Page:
August 22, 2012, 4:19 PM

Nook sales grow, but only barely, for Barnes & Noble in Q1

Combined Nook hardware and digital content sales increased 0.3%.

Mark Brohan

Research Director

Lead Photo

It was a modest first quarter all around for bookseller Barnes & Noble Inc., including for Nook, its electronic book reader and digital content subsidiary.

For the first quarter of fiscal 2013 ended July 28, Barnes & Noble, No 32 in the 2012 Internet Retailer Top 500, reported:

  • Sales for Nook, which include hardware sales and digital content, increased 0.3% to $192.0 million from $191.4 million in the first quarter of fiscal 2012. Barnes & Noble says sales of Nook digital content grew year over year 46% but didn’t report specific numbers.
  • Total sales grew year over year 2.8% to $1.45 billion from $1.41 billion.
  • Retail sales, which now include the retailer’s remaining e-commerce business from, increased 2.8% to $1.12 billion from $1.09 billion.
  • Comparable sales, including e-commerce, increased 4.6% on sales of new titles such as 50 Shades of Grey. Net loss was about $41.0 million compared with a net loss of $56.6 million in the first quarter of fiscal 2012.

Barnes & Noble will continue to spend heavily—and incur losses—as it builds its Nook business, now part of a $300 million venture with Microsoft. Nook-related sales and administrative expenses totaled $82.8 million in Q1 of fiscal 2013 compared with about $77 million in the prior year, an increase of about 7.5%.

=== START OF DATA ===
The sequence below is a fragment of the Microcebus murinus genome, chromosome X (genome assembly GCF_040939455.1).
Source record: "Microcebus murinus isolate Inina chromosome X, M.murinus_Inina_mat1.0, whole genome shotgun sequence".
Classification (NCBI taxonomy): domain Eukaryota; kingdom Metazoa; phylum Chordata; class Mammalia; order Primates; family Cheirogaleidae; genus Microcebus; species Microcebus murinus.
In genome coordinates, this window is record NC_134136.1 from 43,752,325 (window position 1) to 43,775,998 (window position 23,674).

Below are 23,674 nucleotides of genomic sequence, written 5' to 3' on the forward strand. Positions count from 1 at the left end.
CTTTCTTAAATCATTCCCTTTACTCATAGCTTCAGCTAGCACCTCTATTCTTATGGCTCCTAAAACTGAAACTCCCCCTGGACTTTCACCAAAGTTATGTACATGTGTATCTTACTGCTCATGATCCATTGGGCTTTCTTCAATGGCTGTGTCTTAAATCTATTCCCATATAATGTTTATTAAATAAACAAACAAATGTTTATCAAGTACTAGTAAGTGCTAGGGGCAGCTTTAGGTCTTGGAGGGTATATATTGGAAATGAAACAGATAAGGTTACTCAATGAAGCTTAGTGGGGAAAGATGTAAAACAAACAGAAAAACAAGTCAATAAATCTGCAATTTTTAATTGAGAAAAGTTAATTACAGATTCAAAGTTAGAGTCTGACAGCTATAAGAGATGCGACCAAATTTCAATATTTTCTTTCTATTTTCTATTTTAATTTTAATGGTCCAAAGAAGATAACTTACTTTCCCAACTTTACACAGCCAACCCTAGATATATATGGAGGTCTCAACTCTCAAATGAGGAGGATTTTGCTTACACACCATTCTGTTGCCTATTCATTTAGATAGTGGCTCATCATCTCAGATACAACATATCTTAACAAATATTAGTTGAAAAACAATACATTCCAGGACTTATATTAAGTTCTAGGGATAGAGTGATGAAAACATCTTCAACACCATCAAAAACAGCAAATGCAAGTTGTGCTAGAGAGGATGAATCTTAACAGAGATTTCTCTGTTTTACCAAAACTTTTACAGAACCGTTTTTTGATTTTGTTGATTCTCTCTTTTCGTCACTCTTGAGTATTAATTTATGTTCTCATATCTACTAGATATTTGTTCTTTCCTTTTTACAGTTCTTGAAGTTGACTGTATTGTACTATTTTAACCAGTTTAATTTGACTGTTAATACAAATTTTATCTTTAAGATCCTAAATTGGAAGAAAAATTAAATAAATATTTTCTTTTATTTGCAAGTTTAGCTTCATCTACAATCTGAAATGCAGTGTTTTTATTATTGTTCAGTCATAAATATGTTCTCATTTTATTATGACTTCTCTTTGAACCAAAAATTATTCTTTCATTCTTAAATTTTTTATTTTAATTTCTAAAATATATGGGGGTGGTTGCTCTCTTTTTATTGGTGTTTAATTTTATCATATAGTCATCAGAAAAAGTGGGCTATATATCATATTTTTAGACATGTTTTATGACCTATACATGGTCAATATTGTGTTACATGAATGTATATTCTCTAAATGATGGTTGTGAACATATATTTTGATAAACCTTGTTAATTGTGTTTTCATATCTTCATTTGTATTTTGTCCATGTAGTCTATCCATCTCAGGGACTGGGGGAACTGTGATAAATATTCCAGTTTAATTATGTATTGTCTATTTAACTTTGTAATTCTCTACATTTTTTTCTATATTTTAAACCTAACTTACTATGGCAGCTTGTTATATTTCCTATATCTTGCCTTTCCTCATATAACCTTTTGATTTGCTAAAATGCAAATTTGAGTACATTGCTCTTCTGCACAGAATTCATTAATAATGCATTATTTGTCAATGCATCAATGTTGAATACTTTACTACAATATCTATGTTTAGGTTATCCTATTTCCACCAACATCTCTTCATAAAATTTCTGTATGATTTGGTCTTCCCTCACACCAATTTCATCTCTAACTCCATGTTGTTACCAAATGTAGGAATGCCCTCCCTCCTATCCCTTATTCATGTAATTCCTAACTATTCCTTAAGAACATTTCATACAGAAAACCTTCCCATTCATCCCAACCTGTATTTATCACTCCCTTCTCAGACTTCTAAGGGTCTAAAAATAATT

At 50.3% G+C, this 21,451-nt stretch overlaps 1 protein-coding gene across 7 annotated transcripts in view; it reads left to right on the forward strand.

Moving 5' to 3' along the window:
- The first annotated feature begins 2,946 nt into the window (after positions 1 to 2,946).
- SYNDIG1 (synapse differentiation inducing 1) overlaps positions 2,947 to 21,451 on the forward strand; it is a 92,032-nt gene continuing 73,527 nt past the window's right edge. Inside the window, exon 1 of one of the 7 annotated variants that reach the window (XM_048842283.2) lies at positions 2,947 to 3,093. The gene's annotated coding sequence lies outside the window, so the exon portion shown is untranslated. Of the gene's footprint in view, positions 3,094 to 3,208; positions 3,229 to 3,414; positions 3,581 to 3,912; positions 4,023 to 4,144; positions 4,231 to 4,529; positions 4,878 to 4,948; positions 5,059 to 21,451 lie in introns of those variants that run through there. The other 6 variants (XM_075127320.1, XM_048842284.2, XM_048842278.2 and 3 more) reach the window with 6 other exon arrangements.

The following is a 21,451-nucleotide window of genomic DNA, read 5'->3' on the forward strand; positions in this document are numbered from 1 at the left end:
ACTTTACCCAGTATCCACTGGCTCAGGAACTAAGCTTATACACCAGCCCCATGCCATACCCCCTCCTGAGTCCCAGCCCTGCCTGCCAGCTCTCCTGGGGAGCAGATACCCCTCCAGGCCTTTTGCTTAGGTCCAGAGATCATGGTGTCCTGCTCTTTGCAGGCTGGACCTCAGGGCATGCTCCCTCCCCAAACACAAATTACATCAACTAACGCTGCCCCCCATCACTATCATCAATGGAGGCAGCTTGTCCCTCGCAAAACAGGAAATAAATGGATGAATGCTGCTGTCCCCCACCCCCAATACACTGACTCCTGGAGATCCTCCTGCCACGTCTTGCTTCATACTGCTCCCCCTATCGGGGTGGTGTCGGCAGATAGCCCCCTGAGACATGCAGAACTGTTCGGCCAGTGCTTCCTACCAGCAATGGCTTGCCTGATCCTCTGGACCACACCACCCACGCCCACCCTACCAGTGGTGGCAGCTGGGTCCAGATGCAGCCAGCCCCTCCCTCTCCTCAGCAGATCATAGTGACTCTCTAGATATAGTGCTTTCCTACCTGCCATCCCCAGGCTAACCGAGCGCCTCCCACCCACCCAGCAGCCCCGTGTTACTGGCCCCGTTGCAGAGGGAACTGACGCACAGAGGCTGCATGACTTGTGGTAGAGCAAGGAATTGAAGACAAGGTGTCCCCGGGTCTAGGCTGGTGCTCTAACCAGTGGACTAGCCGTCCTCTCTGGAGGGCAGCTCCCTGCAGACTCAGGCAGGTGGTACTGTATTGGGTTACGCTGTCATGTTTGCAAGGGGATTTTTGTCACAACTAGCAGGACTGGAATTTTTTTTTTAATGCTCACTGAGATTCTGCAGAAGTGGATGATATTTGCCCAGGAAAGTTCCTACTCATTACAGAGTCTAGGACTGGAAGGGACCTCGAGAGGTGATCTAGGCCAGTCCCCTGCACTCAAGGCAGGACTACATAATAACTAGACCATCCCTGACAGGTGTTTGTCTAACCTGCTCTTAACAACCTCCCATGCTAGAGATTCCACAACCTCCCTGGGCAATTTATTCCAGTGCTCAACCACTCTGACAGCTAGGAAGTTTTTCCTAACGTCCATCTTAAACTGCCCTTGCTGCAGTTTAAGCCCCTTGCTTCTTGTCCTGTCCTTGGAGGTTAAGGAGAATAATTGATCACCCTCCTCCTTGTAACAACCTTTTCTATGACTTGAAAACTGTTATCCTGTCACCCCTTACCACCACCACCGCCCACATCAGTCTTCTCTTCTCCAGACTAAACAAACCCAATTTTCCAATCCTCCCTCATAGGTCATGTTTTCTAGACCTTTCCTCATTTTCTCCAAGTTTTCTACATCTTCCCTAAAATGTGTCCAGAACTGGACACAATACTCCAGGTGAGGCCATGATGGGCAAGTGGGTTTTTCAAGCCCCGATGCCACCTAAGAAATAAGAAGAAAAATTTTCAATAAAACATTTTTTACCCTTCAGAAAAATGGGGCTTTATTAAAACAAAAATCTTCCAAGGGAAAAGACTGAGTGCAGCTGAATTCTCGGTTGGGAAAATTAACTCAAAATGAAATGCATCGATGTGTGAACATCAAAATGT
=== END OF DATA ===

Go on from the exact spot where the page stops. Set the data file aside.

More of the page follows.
“Expenses in the Nook segment grew as planned as we incurred significant upfront costs internationalizing our Nook digital content retailing platform and e-commerce systems in advance of the launch of our Microsoft partnership,” CEO William Lynch told analysts on the company’s earnings call. “We invested in preparing for the fall launch of our Nook devices and best-in-class digital book store in the United Kingdom.”

In the first quarter sales of Barnes & Noble’s ‘e-ink’ readers, the Nook Simple Touch and its GlowLight version, which are designed to mimic on a tablet the experience of reading ink printed on paper, were slow because of some supply chain development issues. The company doesn’t break out unit sales. “In Q1 we were never able to fully capture the opportunity from GlowLight's demand and buzz,” Lynch told analysts. “Suboptimal production yields relating to the complexities in our newly invented breakthrough lighting technology resulted in consistent out of stock positions throughout all of our retail channels this entire quarter.”


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